The US Food and Drugs Administration (FDA) has accepted Novartis’ supplemental new drug application (sNDA) and granted priority review designation to the Swiss pharmaceutical company’s Promacta to treat severe aplastic anaemia (SAA) in combination with standard immunosuppressive therapy (IST).
The FDA’s award of a priority review is based on Novartis’ study in which 52% of treatment-naïve SAA patients achieved complete response at six months when treated with Promacta and standard IST. This is 35% higher than those treated with standard IST alone. The overall response rate at six months was 85%.
A priority review designation by the FDA is reserved exclusively for treatments that address serious or life threatening diseases or conditions and if approved would provide a significant improvement in treatment safety or efficacy of the condition or disease. Under the priority review, the FDA aims to issue a decision on the application within six months, instead of ten months for standard review.
SAA is a rare, life threatening, acquired blood disorder where a patient’s bone marrow fails to produce enough red blood cells, white blood cells and platelets. It is associated with complications such as fatigue, difficulty breathing, recurring infections and abnormal bruising.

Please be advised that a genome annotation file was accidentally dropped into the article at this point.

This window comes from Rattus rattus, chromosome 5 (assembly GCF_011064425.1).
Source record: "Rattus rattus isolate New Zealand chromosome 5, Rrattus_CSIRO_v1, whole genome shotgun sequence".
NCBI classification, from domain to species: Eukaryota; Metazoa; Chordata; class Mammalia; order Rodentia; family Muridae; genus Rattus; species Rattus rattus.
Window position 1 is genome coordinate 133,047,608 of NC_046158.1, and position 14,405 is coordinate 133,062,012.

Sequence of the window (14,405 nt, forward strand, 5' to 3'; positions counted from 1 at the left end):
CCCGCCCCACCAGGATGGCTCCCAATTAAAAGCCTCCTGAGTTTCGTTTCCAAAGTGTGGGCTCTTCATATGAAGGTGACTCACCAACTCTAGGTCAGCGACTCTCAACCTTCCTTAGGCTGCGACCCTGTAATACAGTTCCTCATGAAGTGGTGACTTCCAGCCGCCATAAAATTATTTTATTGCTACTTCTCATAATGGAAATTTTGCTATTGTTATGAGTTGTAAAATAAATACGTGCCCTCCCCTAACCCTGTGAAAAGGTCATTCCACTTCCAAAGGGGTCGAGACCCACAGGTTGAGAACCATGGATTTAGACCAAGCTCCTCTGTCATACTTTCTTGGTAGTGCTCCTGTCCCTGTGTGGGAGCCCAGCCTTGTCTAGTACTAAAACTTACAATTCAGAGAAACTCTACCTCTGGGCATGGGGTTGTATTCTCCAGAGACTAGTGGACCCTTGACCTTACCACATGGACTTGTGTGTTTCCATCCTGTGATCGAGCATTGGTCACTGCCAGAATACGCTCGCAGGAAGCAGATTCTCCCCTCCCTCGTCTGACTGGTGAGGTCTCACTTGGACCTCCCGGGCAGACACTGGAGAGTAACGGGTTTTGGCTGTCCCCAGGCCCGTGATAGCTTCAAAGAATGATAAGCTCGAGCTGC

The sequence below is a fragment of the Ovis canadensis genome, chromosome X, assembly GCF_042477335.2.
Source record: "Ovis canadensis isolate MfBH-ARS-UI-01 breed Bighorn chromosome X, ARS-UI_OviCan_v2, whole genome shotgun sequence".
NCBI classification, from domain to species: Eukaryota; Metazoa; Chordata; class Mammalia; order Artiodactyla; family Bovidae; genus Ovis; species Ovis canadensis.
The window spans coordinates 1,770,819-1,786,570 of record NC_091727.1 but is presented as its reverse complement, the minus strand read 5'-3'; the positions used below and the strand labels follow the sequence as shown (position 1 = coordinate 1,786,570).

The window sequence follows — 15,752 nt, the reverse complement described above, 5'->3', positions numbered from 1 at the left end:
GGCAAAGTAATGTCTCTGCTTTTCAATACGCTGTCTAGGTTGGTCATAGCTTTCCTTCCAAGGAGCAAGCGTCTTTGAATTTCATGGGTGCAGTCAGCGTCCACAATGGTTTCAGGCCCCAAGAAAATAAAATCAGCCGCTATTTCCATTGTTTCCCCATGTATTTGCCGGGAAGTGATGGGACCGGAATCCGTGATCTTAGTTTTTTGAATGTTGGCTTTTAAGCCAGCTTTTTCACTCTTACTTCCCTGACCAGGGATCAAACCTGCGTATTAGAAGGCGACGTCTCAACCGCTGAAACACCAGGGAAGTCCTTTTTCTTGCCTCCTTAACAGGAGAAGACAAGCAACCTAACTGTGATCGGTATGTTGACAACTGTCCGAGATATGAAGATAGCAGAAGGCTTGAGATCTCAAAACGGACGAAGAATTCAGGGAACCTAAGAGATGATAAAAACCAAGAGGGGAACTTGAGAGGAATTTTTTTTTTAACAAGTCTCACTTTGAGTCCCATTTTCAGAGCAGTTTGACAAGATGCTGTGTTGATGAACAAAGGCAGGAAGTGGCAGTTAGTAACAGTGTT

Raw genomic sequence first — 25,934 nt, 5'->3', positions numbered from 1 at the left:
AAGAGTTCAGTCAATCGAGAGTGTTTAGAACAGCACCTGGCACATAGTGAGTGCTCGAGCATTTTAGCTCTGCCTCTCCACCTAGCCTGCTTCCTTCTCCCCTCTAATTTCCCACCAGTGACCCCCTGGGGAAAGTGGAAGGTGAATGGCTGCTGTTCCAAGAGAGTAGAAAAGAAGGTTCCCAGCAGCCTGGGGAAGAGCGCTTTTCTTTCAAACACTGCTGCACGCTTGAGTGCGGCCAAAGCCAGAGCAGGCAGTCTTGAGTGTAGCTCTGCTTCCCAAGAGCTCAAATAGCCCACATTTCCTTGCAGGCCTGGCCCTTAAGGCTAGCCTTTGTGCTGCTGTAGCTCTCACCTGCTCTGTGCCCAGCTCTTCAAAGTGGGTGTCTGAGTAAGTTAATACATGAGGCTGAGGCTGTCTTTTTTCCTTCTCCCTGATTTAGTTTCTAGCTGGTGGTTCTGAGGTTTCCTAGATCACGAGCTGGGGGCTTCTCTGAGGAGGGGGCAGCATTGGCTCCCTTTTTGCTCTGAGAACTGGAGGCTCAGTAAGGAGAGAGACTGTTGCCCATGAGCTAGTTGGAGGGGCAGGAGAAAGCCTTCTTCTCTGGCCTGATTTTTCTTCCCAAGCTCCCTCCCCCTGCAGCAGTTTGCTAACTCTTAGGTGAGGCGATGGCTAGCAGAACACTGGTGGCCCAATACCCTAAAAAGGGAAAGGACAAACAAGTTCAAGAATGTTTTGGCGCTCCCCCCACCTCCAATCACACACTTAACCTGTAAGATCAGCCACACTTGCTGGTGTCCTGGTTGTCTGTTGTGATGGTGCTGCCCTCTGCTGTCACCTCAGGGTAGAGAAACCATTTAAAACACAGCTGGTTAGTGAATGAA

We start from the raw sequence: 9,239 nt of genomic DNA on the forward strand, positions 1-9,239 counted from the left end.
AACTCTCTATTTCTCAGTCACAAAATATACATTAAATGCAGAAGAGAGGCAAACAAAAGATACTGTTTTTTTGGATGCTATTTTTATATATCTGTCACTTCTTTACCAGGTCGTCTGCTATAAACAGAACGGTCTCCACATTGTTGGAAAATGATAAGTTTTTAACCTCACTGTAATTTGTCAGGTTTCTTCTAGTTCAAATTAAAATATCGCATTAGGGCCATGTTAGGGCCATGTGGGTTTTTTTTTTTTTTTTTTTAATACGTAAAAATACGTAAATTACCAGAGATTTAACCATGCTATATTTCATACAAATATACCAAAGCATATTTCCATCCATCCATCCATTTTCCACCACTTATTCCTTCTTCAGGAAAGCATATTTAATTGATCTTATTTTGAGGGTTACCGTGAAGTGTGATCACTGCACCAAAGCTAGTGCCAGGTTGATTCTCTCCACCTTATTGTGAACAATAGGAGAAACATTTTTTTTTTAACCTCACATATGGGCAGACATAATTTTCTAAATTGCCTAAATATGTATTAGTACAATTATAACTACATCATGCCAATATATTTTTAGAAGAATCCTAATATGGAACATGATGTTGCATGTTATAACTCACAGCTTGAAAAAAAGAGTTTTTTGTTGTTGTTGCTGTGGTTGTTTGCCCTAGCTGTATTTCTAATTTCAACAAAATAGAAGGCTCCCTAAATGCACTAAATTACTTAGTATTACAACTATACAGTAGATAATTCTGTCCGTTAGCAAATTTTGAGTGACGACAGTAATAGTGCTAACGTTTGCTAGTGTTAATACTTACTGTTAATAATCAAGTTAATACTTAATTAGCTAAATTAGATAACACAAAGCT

Standard treatment for the disorder is hematopoietic stem cell transplantation (HSCT) or standard IST for individuals unable or ineligible for HSCT. Novartis estimates that 40% of SAA patients who are unresponsive to IST die within five years of diagnosis.
Novartis Oncology Global Drug Development head and managing director Samit Hirawat said: “Promacta is a great example of our drive to develop innovative treatments in serious disease areas where few treatment options exist.Thanks to the many individuals and organizations who have helped us to advance the development of this promising medicine. We will continue our work with the FDA to make Promacta available for this potential new indication as quickly as possible.”
Promacta is an oral thrombopoietin receptor agonist, which has already been approved in the US to treat children over the age of one with chronic immune thrombocytopenia who have had an insufficient response to corticosteroids and immunoglobulins.
It has also been approved elsewhere in the world under the brand name Revrolade to treat SAA in patients who have had an insufficient response to IST and to treat a chronic hepatitis C virus infection.